At Fortingall in Perthshire, in a field that leads down to the River Lyon, are a number of large stones. At first glance, they appear to be scattered at random as if by some giant hand, but it soon becomes clear that they are arranged in three groups. If you’re the kind of person who loves standing stones (or even sitting ones), you just have to go and inspect them.
These massive boulders are rounded and smooth – historians describe them as ‘water-worn’, and when you get close and run your hands over them there is no doubt about it. They are nothing like the angular stones of Callanish or the squared blocks of Stonehenge; it looks as if they have been sculpted by nature.
The best geological description I can find for them is ‘blue whinstone’, which could mean dolerite or basalt; I was intrigued to see that they sparkle in the sunlight, as a result of some quite large crystals which I think might be mica. The Royal Commission on the Ancient and Historical Monuments of Scotland adds that they “…obviously contain metal as compasses will not give a true reading in the area.”
But as for any sense of their original positioning or alignment, you are completely lost.
For most of my information I’m relying on the historian Aubrey Burl, who conducted extensive research into the stone circles of Britain from the 1970s onwards, and published several books on the subject. He says:
Fortingall East and West, seven miles west of Aberfeldy
“These are two of three megalithic sites close together on a terrace overlooking the River Lyon. Before excavation in 1970 they seemed to be Four-Posters, from each of which one stone had been removed. Digging revealed that in reality they were sub-rectangular settings of eight stones with the largest stones at the corners.”
“…paired eight-stone circles are fairly common in central Scotland, and the Fortingall settings may be the results of a mixing of traditions. They stand by what may be a ruined and idiosyncratic RSC.”
from ‘The Stone Circles of the British Isles’
In Burl’s description, ‘RSC’ stands for ‘Recumbent Stone Circle’, and he is referring to the third, most southerly, group of stones (shown below). As the name suggests, recumbent stone circles contain at least one very large stone which has been deliberately laid on the ground, often flanked by smaller upright ‘posts’. You immediately wonder what they were used for. But in any case, archaeologists now argue that this third grouping was originally another ‘Four-Poster’.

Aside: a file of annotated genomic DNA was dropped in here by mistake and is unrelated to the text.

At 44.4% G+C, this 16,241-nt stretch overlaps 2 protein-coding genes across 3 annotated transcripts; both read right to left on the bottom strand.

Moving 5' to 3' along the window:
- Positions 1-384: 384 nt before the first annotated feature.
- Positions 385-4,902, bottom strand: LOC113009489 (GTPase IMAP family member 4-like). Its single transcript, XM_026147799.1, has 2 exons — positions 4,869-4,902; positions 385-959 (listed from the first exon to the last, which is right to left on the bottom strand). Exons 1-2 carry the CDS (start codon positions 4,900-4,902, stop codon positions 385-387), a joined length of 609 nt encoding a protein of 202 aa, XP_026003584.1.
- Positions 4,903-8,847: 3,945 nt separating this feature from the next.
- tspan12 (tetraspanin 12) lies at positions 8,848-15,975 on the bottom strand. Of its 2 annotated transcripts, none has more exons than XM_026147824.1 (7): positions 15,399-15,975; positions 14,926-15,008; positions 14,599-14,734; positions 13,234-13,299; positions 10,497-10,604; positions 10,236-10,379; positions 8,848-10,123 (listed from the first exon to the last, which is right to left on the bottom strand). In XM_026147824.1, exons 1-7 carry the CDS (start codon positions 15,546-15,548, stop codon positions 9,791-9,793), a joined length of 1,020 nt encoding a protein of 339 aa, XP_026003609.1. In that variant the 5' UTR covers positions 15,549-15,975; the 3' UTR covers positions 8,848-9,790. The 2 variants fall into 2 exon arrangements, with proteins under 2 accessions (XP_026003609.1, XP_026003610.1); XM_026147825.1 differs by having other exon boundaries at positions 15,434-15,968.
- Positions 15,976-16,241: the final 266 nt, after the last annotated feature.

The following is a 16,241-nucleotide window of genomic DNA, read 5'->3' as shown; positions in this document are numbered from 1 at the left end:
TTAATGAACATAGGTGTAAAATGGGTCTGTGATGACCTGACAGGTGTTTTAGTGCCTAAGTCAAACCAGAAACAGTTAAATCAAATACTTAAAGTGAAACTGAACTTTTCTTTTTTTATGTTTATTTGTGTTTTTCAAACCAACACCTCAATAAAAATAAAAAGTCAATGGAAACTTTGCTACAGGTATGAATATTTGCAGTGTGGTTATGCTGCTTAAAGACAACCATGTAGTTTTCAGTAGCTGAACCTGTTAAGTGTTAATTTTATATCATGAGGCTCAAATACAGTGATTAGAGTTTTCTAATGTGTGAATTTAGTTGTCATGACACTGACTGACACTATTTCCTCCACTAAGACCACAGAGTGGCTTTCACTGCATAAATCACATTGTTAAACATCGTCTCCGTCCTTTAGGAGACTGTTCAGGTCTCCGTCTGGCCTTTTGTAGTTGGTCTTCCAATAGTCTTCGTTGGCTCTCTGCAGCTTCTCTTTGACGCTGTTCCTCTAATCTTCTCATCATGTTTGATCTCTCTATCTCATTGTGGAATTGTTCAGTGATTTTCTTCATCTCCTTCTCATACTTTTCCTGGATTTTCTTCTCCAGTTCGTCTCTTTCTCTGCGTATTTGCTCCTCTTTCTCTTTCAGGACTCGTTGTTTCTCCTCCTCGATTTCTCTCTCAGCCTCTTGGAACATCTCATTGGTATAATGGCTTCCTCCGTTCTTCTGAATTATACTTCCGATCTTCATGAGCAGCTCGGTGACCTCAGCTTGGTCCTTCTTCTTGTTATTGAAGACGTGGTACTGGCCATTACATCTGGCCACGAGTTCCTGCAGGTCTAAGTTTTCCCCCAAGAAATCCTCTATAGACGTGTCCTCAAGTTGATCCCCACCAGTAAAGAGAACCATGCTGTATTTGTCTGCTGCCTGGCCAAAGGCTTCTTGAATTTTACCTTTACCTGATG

From the excavation of one group of stones, Burl tells us that “Flecks of charcoal and cremated bone were recovered.” Canmore, the database of the RCAHMS, reveals that a small sample of bone was dated to around 1110-900 BC. This does not necessarily indicate when the stones were erected – it merely proves that someone was buried here at that date. The rest is pure speculation.
It seems that, in the 19th century, superstition led local people to topple some (but not all) of the stones into pits that they had dug ready for them. In each ‘circle’ of four stones, three were left in place. How do archaeologists know this? Because a beer bottle of that era was found buried underneath one of the fallen stones. Interestingly, the hole had been backfilled with small stones “such as might come from a central cairn”.
Why would anyone want to do such a thing?
Aubrey Burl has an answer. He suggests that: “In each case, three stones were left standing as tokens of the Christian Trinity.”
But there are other possibilities. Many Victorian landowners got very excited about the prospect of doing some excavation, and it’s quite likely that an amateur historian had a dig around, maybe disturbing some of the stones in the process. Or perhaps the local farmer tried to shift them out of the way of his plough, and, in keeping with many of the stories attached to standing stones, he was visited by a mysterious pestilence before his task was complete.
Or just maybe, following Burl’s train of thought, the local vicar was keeping a zealous watch for any possible infringement of the scriptures and decided that the landscape needed re-arranging…
– “Look here, Murdo MacDubh, at these stones, standing blatantly in groups of four; they present an offence to the eye of holiness. I declare, I flinch when my gaze falls upon them. I exhort you to uproot one of each, and cast it down upon the earth. My sexton will be pleased to lend a hand. And do not let me catch you drinking beer.”
(I would like to point out that the above scenario is entirely my own fabrication!)
One thing we know for sure about the Fortingall stones, and it rather boggles the mind: if they date from the Neolithic period, they were most likely erected in the lifetime of the yew tree which stands in the nearby churchyard. The Fortingall yew is reckoned to be 5,000 years old, meaning that it has been a silent witness to the long story of human settlement in this quiet little corner of Perthshire. Until we learn to unlock the memory of trees, these stones will continue to present a fascinating puzzle.
- RCAHMS Canmore
- The Megalithic Portal
- ‘The Stone Circles of the British Isles’ by Aubrey Burl
- ‘A Guide to the Stone Circles of Britain, Ireland and Brittany’ by Aubrey Burl
Photos copyright © Colin & Jo Woolf
You can read more about the Fortingall Yew tree in this feature on The Hazel Tree. Alternatively, if you love standing stones, take a look at…